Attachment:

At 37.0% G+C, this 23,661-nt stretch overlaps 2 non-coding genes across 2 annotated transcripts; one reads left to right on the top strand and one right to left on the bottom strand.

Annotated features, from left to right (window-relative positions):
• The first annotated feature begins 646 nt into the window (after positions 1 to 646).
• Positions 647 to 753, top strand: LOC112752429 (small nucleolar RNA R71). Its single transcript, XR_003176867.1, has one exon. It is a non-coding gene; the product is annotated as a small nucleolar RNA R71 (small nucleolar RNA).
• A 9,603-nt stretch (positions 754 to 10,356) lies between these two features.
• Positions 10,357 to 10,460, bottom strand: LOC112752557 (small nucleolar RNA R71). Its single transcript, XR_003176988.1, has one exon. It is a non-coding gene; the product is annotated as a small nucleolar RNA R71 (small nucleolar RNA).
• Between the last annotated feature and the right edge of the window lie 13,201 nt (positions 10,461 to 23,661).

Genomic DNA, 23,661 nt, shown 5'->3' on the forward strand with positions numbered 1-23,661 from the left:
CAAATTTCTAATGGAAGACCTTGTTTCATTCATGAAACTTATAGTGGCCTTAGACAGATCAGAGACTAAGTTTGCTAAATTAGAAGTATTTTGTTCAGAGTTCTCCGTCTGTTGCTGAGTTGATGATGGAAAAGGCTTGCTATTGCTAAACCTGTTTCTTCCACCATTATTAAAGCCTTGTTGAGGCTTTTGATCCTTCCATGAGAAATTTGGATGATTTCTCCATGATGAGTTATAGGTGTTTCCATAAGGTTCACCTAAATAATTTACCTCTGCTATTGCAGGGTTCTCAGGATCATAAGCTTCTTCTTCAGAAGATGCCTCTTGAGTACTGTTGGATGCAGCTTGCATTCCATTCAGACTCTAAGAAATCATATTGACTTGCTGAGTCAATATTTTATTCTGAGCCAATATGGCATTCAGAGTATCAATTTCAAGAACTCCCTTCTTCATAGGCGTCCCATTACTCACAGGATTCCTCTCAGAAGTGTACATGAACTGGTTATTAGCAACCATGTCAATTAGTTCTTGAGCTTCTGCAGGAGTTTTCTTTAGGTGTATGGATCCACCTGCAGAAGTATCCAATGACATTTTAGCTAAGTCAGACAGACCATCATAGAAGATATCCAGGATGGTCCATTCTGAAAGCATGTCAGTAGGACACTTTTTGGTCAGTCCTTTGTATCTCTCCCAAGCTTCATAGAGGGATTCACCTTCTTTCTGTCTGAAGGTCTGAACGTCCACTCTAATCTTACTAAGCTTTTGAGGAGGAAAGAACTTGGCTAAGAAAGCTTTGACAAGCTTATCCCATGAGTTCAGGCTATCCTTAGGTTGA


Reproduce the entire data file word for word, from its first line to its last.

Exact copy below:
At 37.0% G+C, this 23,661-nt stretch overlaps 2 non-coding genes across 2 annotated transcripts; one reads left to right on the top strand and one right to left on the bottom strand.

Annotated features, from left to right (window-relative positions):
• The first annotated feature begins 646 nt into the window (after positions 1 to 646).
• Positions 647 to 753, top strand: LOC112752429 (small nucleolar RNA R71). Its single transcript, XR_003176867.1, has one exon. It is a non-coding gene; the product is annotated as a small nucleolar RNA R71 (small nucleolar RNA).
• A 9,603-nt stretch (positions 754 to 10,356) lies between these two features.
• Positions 10,357 to 10,460, bottom strand: LOC112752557 (small nucleolar RNA R71). Its single transcript, XR_003176988.1, has one exon. It is a non-coding gene; the product is annotated as a small nucleolar RNA R71 (small nucleolar RNA).
• Between the last annotated feature and the right edge of the window lie 13,201 nt (positions 10,461 to 23,661).

Genomic DNA, 23,661 nt, shown 5'->3' on the forward strand with positions numbered 1-23,661 from the left:
CAAATTTCTAATGGAAGACCTTGTTTCATTCATGAAACTTATAGTGGCCTTAGACAGATCAGAGACTAAGTTTGCTAAATTAGAAGTATTTTGTTCAGAGTTCTCCGTCTGTTGCTGAGTTGATGATGGAAAAGGCTTGCTATTGCTAAACCTGTTTCTTCCACCATTATTAAAGCCTTGTTGAGGCTTTTGATCCTTCCATGAGAAATTTGGATGATTTCTCCATGATGAGTTATAGGTGTTTCCATAAGGTTCACCTAAATAATTTACCTCTGCTATTGCAGGGTTCTCAGGATCATAAGCTTCTTCTTCAGAAGATGCCTCTTGAGTACTGTTGGATGCAGCTTGCATTCCATTCAGACTCTAAGAAATCATATTGACTTGCTGAGTCAATATTTTATTCTGAGCCAATATGGCATTCAGAGTATCAATTTCAAGAACTCCCTTCTTCATAGGCGTCCCATTACTCACAGGATTCCTCTCAGAAGTGTACATGAACTGGTTATTAGCAACCATGTCAATTAGTTCTTGAGCTTCTGCAGGAGTTTTCTTTAGGTGTATGGATCCACCTGCAGAAGTATCCAATGACATTTTAGCTAAGTCAGACAGACCATCATAGAAGATATCCAGGATGGTCCATTCTGAAAGCATGTCAGTAGGACACTTTTTGGTCAGTCCTTTGTATCTCTCCCAAGCTTCATAGAGGGATTCACCTTCTTTCTGTCTGAAGGTCTGAACGTCCACTCTAATCTTACTAAGCTTTTGAGGAGGAAAGAACTTGGCTAAGAAAGCTTTGACAAGCTTATCCCATGAGTTCAGGCTATCCTTAGGTTGA